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(Last Updated On: January 14, 2021)

Photo Credit: Mike Velez

I used to only write about my memorable adventures in my journal. Relationships, hurts, successes, and dreams. I’ve had a journal for as long as I can remember. It is incredibly humiliating to read entries from middle school, but it makes you appreciate how you’ve grown. Now that I’m on the opposite side of the country of my family and friends, I have been motivated to share my adventures more publicly. So, I’ll take you back to last weekend.

I turn onto a dirt road, jostling my cousin (Elise – visiting from LA) awake in the passenger’s seat. I swerve around pot-holes, getting maybe closer than my cousin wanted to the edge of the mountain we were driving up. The mountain ranges are shrouded in a haze from the wildfires we assumed were miles away. The sun yellow-orange like a farm fresh egg yolk still visible through the smoke.

We get to the trail head, where already the parking lot has overflowed to the road. I sigh, not wanting to fight through crowds of people on the trail. We hit the trail. The weather is perfect. Cool, damp, with the scent of a perfect ‘Alpine fresh’ candle. We cross over streams and climb up rocks.

Then the elevation begins in the second half. We break for a minute along one of the never ending uphill stretches of trail. I squint at what looks like snow falling randomly from the sky, subtle, only visible against the dark tree trunks. I begin to see it covering the foliage along the trail, making the greens speckled. A speck of the foreign white snow lands on my shirt. I state out loud as I come to the realization, “Oh my gosh. There is ash falling from the sky.” We debated and concluded that ash can travel from far away fires. It shocked me to see even this impact of the wildfires that have been happening in Washington.

We make it to the lake treasured by many, instagrammed by many. It looks nothing like the pictures I am used to seeing. My eyes burn as I look at the mountain edges barely visible in the background. The normally bright turquoise waters appear dark and clouded. We eat our sandwiches as my friend (Mike -visiting from SF) dives into the blue waters. I am wearing my Detroit hat, per usual, and come across a group of 6 hikers that are also transplants from Michigan. We debate over University of Michigan vs Michigan State University.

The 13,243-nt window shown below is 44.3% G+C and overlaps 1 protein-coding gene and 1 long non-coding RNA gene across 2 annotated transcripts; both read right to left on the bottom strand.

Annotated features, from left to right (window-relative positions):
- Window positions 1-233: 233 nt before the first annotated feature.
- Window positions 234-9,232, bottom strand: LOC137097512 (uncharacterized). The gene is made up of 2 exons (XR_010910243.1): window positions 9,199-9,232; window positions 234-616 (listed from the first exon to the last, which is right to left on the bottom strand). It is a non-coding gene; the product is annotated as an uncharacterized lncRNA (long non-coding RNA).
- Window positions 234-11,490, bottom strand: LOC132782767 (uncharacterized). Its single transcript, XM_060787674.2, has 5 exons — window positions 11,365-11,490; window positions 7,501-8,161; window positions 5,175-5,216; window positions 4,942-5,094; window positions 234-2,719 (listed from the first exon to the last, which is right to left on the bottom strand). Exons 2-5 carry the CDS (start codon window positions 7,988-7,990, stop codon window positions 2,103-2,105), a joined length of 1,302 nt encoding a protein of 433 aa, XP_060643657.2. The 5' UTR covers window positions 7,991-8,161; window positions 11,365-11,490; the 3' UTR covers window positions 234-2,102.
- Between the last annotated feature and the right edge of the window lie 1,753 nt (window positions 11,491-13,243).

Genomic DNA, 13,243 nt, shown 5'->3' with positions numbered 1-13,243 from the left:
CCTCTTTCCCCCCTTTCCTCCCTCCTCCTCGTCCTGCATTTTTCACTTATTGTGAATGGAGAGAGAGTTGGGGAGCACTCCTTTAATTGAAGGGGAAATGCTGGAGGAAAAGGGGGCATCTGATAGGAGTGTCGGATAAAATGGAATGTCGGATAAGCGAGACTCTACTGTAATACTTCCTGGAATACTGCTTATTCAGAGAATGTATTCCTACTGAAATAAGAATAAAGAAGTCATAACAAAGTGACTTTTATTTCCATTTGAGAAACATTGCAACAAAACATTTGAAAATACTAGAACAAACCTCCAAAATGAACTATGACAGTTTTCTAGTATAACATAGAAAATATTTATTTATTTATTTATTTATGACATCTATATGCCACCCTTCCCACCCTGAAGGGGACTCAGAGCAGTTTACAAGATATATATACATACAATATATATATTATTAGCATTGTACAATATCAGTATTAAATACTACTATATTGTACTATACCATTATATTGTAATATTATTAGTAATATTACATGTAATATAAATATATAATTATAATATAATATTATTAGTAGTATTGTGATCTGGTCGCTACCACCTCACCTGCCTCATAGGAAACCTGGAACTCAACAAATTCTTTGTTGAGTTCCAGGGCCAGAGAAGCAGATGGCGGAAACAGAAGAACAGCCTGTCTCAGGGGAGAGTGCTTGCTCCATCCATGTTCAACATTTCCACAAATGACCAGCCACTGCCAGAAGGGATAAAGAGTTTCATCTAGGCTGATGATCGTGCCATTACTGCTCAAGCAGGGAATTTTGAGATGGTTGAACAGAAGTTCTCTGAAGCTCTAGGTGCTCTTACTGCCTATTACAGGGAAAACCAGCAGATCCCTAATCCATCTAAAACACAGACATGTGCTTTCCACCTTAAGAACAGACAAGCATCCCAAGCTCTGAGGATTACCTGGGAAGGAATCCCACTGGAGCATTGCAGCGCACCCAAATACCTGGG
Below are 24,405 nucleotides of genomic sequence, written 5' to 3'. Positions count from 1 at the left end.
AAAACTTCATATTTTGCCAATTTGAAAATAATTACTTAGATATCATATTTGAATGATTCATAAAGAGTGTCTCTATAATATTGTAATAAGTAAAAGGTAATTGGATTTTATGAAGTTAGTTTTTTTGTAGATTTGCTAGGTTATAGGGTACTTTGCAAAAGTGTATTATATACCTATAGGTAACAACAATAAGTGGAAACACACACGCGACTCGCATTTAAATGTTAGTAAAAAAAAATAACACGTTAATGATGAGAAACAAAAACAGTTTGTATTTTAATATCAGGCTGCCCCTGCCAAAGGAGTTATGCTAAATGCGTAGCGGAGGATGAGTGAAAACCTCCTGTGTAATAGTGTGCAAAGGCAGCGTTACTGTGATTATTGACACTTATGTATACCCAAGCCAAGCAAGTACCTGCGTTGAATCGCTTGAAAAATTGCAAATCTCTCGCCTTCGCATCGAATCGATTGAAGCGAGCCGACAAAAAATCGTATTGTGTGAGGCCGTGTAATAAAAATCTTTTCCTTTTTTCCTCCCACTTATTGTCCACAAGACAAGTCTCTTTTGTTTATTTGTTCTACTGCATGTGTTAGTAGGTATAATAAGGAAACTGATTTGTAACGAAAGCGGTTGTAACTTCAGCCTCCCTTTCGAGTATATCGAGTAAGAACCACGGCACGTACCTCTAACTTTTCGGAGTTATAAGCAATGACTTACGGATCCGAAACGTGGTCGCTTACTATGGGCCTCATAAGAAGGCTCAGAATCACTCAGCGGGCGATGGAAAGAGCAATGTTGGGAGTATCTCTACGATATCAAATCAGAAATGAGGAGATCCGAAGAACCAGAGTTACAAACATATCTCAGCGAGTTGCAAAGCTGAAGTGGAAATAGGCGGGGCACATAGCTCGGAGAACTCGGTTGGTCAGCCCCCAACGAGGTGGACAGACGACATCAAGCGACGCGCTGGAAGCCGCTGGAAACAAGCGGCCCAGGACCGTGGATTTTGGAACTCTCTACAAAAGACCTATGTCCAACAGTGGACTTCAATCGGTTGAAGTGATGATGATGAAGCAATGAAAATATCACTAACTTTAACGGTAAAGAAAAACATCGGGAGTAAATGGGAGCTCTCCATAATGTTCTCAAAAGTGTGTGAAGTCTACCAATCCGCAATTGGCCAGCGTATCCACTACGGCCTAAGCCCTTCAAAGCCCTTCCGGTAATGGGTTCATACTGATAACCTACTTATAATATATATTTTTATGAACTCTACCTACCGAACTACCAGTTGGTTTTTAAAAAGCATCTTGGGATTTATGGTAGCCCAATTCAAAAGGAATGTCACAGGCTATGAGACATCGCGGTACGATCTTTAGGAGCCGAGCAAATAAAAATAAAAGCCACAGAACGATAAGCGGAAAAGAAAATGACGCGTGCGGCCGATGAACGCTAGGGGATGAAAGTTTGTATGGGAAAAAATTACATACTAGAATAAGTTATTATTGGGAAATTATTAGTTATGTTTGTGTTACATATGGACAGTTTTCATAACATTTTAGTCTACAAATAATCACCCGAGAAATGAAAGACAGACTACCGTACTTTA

We pack up and head out to make it back to Seattle in time for our dinner reservations. Ten minutes into our descent, we stop. Shocked. The semi hazy sky has turned into a solid, burning cloud of smoke eating up the blue sky in the direction we are heading. Mildly alarmed, we continue our descent. Thirty minutes later, I stop. I stare at the ground and the orange-red streams of light hitting the rocks and the trees. I look towards the sky and see the sun behind the smoke, glowing red as you would imagine it would look like during the apocalypse. The light dims and the earth has an eerie, quiet mood as the red light increases.

We continue chasing the blue sky and finally make it back to the car. The dark cloud still growing closer and larger. We pass a ranger closing off the trail, “It all happened so quickly, the fires. We are trying to get everyone out as fast as possible.” We drive back to our Seattle bubble in disbelief that we were in the shadow of wildfires scorching the earth nearby.

Thank you to all the fire crews that are working so hard to manage the destruction in the PNW.


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